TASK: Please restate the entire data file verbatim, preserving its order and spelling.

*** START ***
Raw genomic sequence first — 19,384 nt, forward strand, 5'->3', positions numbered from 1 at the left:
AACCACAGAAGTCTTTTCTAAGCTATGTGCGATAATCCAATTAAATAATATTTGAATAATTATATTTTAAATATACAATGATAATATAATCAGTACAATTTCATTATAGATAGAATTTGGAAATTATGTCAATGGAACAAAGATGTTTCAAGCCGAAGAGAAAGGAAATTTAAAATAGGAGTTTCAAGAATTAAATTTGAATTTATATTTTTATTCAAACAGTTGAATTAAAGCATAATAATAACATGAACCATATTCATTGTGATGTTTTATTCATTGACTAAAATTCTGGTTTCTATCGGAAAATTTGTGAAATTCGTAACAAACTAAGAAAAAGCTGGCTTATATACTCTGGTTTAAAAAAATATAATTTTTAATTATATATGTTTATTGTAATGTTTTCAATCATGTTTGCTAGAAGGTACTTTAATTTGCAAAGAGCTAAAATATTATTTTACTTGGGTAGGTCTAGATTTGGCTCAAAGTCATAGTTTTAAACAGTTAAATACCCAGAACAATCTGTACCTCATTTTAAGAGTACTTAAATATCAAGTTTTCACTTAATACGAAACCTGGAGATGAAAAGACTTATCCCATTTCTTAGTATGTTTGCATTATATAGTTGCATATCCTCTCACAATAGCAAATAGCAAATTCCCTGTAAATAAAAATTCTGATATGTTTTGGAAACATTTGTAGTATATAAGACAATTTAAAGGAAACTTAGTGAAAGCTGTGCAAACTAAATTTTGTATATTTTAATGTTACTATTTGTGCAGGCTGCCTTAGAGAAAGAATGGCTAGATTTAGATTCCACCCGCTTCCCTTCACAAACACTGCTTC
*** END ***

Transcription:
Raw genomic sequence first — 19,384 nt, forward strand, 5'->3', positions numbered from 1 at the left:
AACCACAGAAGTCTTTTCTAAGCTATGTGCGATAATCCAATTAAATAATATTTGAATAATTATATTTTAAATATACAATGATAATATAATCAGTACAATTTCATTATAGATAGAATTTGGAAATTATGTCAATGGAACAAAGATGTTTCAAGCCGAAGAGAAAGGAAATTTAAAATAGGAGTTTCAAGAATTAAATTTGAATTTATATTTTTATTCAAACAGTTGAATTAAAGCATAATAATAACATGAACCATATTCATTGTGATGTTTTATTCATTGACTAAAATTCTGGTTTCTATCGGAAAATTTGTGAAATTCGTAACAAACTAAGAAAAAGCTGGCTTATATACTCTGGTTTAAAAAAATATAATTTTTAATTATATATGTTTATTGTAATGTTTTCAATCATGTTTGCTAGAAGGTACTTTAATTTGCAAAGAGCTAAAATATTATTTTACTTGGGTAGGTCTAGATTTGGCTCAAAGTCATAGTTTTAAACAGTTAAATACCCAGAACAATCTGTACCTCATTTTAAGAGTACTTAAATATCAAGTTTTCACTTAATACGAAACCTGGAGATGAAAAGACTTATCCCATTTCTTAGTATGTTTGCATTATATAGTTGCATATCCTCTCACAATAGCAAATAGCAAATTCCCTGTAAATAAAAATTCTGATATGTTTTGGAAACATTTGTAGTATATAAGACAATTTAAAGGAAACTTAGTGAAAGCTGTGCAAACTAAATTTTGTATATTTTAATGTTACTATTTGTGCAGGCTGCCTTAGAGAAAGAATGGCTAGATTTAGATTCCACCCGCTTCCCTTCACAAACACTGCTTC